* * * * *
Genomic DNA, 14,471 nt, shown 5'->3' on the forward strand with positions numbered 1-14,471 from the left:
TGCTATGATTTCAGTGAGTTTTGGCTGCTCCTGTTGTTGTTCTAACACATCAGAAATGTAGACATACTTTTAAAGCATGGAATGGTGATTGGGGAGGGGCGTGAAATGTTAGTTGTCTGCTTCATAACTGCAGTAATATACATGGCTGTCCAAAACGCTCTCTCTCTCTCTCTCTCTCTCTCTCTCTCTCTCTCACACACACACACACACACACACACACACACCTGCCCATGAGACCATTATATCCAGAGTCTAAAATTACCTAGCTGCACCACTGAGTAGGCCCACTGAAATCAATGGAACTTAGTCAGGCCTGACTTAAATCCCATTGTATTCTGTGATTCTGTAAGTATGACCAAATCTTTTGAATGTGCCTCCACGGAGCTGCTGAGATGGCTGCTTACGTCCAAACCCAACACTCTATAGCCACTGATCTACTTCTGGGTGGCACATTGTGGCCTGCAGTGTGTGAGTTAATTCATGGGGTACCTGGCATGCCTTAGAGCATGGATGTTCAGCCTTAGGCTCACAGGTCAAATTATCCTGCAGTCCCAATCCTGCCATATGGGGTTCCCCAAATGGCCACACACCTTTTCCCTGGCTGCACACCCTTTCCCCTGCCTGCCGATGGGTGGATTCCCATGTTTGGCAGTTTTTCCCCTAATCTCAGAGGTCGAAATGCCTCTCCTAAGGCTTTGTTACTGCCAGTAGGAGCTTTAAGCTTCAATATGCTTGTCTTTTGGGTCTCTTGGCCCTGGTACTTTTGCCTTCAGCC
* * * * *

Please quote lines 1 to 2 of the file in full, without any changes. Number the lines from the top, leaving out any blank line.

Genomic DNA, 14,471 nt, shown 5'->3' on the forward strand with positions numbered 1-14,471 from the left:
TGCTATGATTTCAGTGAGTTTTGGCTGCTCCTGTTGTTGTTCTAACACATCAGAAATGTAGACATACTTTTAAAGCATGGAATGGTGATTGGGGAGGGGCGTGAAATGTTAGTTGTCTGCTTCATAACTGCAGTAATATACATGGCTGTCCAAAACGCTCTCTCTCTCTCTCTCTCTCTCTCTCTCTCTCTCTCACACACACACACACACACACACACACACACCTGCCCATGAGACCATTATATCCAGAGTCTAAAATTACCTAGCTGCACCACTGAGTAGGCCCACTGAAATCAATGGAACTTAGTCAGGCCTGACTTAAATCCCATTGTATTCTGTGATTCTGTAAGTATGACCAAATCTTTTGAATGTGCCTCCACGGAGCTGCTGAGATGGCTGCTTACGTCCAAACCCAACACTCTATAGCCACTGATCTACTTCTGGGTGGCACATTGTGGCCTGCAGTGTGTGAGTTAATTCATGGGGTACCTGGCATGCCTTAGAGCATGGATGTTCAGCCTTAGGCTCACAGGTCAAATTATCCTGCAGTCCCAATCCTGCCATATGGGGTTCCCCAAATGGCCACACACCTTTTCCCTGGCTGCACACCCTTTCCCCTGCCTGCCGATGGGTGGATTCCCATGTTTGGCAGTTTTTCCCCTAATCTCAGAGGTCGAAATGCCTCTCCTAAGGCTTTGTTACTGCCAGTAGGAGCTTTAAGCTTCAATATGCTTGTCTTTTGGGTCTCTTGGCCCTGGTACTTTTGCCTTCAGCC